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From the Publisher's Desk: The making of a gridiron mom

When they were 10 years old, my twins begged me to sign them up for flag football. At the time, I didn’t know much about the game. Dad and I watched boxing and wrestling when I was growing up. We watched matches on TV and sometimes went to see big names at the Olympic Auditorium in downtown Los Angeles. Mom was a baseball fan. The only time we ate TV dinners was when the Dodgers were playing and she was too busy to cook.

I attended an all-girls high school so there was no football there. At the University of San Francisco, men’s basketball was a powerhouse boasting legendary alums like Bill Russell and Bill Cartwright but there hadn’t been a football team there in 15 years when I arrived.  

To sum it up, my football savvy was practically nil when my sons came home from school pleading to let them join a flag football league. I signed them up and took them to practices. During the first game their classmate Nathan Pietsch was knocked out cold and got a concussion. Those kids were hitting and tackling, not just reaching for the flag. 

I immediately exercised my mother power and pulled them off the team, citing how dangerous the game was. Looking back I have to laugh because Matt and Collin painfully and shamefully sat out football until they got to middle school, but my youngest son got to play in first grade. By then I’d mellowed out some!

Football played a big part in my sons’ lives and thus it played a big part in mine. Daily doubles, after school practice, Friday night games – our schedules revolved around football. In high school Collin was quarterback and when he got sacked, I felt my own ribs ache. One game night he fell to his knees on the field and I was certain he was injured. The coach insisted he was fine. Collin played the entire game and the next day had surgery on his crushed thumb.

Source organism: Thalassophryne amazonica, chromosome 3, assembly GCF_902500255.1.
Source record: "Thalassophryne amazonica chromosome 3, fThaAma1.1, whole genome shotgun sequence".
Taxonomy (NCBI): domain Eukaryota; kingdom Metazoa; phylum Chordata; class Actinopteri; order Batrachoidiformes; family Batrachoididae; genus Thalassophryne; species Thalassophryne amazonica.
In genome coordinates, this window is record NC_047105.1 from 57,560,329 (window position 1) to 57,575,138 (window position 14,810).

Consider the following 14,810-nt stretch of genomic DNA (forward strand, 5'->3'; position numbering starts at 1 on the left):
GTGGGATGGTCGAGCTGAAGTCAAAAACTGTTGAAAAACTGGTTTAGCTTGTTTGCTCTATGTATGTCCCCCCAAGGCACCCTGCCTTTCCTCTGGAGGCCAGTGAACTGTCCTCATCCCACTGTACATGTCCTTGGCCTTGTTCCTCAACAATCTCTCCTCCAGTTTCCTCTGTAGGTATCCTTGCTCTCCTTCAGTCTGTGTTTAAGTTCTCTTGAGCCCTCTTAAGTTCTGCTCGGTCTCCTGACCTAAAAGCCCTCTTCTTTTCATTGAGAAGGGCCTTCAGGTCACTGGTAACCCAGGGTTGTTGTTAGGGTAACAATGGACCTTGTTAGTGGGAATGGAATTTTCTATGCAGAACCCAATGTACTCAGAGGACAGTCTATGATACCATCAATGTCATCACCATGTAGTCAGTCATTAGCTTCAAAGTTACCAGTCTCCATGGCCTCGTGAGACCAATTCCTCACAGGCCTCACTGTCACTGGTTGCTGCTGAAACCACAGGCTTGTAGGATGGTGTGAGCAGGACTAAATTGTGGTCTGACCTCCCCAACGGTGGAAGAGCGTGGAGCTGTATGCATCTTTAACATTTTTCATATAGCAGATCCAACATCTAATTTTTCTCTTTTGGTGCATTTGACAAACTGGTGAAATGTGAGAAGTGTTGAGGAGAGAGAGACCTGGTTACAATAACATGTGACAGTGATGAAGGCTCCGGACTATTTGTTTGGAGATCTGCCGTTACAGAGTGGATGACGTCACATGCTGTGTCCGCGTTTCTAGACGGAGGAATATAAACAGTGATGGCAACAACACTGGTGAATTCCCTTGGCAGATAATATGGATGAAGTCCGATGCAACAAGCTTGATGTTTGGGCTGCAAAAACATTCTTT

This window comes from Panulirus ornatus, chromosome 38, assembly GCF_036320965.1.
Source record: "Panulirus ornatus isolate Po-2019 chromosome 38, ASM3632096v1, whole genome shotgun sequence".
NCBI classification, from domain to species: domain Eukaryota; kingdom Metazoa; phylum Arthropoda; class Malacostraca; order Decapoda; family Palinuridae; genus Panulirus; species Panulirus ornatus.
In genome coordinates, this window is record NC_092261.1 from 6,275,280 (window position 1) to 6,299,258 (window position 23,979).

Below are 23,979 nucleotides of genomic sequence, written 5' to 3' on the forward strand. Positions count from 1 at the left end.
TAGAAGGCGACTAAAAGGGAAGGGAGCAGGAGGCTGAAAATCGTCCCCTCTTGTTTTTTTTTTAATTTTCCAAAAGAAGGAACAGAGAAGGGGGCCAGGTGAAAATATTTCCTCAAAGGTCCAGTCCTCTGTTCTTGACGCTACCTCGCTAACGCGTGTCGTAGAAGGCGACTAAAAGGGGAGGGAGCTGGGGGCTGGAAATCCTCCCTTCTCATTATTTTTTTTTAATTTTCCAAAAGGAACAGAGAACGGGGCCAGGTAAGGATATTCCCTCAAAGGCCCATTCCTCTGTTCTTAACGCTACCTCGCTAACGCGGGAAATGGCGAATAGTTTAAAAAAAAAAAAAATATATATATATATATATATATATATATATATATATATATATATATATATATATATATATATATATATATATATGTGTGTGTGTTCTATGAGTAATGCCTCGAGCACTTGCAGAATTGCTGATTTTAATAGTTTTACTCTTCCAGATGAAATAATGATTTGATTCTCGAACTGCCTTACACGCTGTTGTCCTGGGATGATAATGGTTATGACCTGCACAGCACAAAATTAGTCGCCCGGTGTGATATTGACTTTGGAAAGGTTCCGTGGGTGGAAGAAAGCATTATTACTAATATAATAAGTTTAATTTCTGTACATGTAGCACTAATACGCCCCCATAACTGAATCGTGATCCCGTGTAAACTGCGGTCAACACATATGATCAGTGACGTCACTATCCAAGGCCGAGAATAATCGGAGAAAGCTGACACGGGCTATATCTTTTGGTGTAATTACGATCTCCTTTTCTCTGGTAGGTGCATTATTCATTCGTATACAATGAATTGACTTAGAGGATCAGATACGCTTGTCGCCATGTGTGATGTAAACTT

Matt was a safety and the kicker. In their senior year he kicked the winning field goal in the final seconds of the game against their cross-town rivals. I screamed, “That’s my boy!” until I was hoarse.

And my youngest son Dana scored a school-record seven touchdowns in one game when he was the running back for South Middle School – the same school Collin coaches football for now.

Dana didn’t play football in high school. Instead he played trumpet. As a member of the marching band, he played at every home game in high school.  Then in 2000 he went to the University of Oregon and I got to see him play in Autzen Stadium. The U of O band accompanied the football team to the Holiday Bowl in San Diego that year and two years later they performed at Sun Devil Stadium in Tempe, Ariz., where Joey Harrington threw for 350 yards and four touchdowns in the Fiesta Bowl. The Ducks won both of those bowl games and my son had the time of his life.

Monday night a group of fans gathered in editor Richard’s living room to watch the BCS Championship game. This very same mom who wouldn’t allow her kids to play flag football, hooped, hollered and hissed. I rooted for the Ducks in the same way I cheered for my own boys. When it was over, I wanted to hug Casey Matthews, the linebacker who had a hand in every Oregon defensive play. And I wanted to call Auburn player Nick Fairley’s mom and tell her he deserved a spanking for being such a bad sport. Instead I sent text messages to my sons thanking them for introducing me to football so many years ago. It’s something we’ll always share, win or lose.

Reach Michele Thomas, The Daily Triplicate’s publisher, at This e-mail address is being protected from spam bots, you need JavaScript enabled to view it , 464-2141, or stop by 9 a.m. to 4:30 p.m. weekdays.

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